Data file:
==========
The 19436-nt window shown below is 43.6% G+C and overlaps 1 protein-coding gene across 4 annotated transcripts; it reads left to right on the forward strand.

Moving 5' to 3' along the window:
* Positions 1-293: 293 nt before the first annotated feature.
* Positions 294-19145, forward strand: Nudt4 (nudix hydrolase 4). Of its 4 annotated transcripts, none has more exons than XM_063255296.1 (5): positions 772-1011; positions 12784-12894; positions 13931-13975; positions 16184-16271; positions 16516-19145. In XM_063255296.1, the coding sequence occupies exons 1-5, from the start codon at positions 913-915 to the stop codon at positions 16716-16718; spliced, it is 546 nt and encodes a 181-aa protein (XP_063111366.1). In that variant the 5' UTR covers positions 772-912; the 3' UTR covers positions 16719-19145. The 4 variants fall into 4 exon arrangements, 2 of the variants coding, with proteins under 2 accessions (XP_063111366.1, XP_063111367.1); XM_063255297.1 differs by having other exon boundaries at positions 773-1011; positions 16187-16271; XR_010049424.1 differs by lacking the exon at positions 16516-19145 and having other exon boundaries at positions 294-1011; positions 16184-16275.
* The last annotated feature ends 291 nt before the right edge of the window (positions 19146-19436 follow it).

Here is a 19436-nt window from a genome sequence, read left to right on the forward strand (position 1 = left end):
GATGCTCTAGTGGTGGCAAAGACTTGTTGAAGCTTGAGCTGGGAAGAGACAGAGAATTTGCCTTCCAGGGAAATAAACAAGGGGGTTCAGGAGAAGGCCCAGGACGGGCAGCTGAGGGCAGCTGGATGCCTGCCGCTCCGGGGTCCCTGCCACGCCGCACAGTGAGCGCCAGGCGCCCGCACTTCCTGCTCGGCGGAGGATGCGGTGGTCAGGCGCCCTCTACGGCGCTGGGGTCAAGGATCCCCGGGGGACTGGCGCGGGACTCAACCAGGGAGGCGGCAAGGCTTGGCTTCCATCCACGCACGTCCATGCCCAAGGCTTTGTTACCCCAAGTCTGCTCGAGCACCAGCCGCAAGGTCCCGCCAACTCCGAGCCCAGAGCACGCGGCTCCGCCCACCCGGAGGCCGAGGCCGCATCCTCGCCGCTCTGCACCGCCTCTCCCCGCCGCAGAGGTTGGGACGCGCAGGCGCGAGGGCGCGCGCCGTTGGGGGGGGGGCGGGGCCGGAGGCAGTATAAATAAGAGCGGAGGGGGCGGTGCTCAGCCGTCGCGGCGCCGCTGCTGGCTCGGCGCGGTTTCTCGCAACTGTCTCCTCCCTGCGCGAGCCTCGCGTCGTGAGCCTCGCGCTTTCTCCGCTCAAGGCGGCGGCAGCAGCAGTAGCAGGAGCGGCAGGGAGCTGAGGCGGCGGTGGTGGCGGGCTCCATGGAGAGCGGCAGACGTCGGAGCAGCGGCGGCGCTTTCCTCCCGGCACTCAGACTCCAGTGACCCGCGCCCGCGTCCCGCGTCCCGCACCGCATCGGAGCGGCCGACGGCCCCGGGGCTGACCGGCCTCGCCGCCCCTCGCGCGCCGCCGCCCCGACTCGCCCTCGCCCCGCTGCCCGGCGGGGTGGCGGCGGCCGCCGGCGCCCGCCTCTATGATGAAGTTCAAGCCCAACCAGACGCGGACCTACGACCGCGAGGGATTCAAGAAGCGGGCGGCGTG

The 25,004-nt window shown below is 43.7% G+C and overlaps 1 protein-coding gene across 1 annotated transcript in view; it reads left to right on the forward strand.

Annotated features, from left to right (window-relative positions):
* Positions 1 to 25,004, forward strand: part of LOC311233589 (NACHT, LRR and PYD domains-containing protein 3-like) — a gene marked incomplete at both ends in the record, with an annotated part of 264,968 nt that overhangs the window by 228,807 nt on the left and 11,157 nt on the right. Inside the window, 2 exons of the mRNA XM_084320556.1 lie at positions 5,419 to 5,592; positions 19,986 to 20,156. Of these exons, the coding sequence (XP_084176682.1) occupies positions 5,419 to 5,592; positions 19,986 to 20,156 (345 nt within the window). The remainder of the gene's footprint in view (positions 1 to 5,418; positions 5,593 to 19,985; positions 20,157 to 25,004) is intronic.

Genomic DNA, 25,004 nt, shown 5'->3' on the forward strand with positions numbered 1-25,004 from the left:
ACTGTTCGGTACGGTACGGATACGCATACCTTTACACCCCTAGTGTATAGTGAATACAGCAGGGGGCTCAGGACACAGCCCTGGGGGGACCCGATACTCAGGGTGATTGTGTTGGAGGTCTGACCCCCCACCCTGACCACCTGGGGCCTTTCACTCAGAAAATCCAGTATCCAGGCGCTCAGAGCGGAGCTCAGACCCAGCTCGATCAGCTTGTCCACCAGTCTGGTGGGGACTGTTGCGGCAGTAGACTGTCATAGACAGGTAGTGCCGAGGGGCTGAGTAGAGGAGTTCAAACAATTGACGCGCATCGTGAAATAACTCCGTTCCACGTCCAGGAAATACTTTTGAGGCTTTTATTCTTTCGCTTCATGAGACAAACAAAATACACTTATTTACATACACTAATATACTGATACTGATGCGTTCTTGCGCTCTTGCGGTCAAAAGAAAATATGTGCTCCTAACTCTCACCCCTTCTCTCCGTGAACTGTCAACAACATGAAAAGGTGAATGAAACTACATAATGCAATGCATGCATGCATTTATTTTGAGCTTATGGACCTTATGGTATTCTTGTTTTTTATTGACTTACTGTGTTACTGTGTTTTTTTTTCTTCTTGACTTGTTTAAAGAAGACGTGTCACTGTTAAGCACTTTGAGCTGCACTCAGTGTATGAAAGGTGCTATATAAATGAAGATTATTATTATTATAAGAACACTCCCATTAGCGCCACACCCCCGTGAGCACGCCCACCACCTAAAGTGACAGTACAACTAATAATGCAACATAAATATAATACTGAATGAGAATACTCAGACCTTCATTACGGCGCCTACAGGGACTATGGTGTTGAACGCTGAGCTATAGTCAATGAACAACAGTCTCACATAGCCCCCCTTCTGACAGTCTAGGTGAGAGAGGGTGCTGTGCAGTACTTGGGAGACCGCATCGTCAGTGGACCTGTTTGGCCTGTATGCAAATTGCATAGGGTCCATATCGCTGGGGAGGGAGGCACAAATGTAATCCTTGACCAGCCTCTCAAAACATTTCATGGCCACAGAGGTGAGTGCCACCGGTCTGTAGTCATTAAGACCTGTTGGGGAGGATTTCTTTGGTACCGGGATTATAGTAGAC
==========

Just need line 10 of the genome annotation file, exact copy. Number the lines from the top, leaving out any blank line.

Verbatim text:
* Positions 1 to 25,004, forward strand: part of LOC311233589 (NACHT, LRR and PYD domains-containing protein 3-like) — a gene marked incomplete at both ends in the record, with an annotated part of 264,968 nt that overhangs the window by 228,807 nt on the left and 11,157 nt on the right. Inside the window, 2 exons of the mRNA XM_084320556.1 lie at positions 5,419 to 5,592; positions 19,986 to 20,156. Of these exons, the coding sequence (XP_084176682.1) occupies positions 5,419 to 5,592; positions 19,986 to 20,156 (345 nt within the window). The remainder of the gene's footprint in view (positions 1 to 5,418; positions 5,593 to 19,985; positions 20,157 to 25,004) is intronic.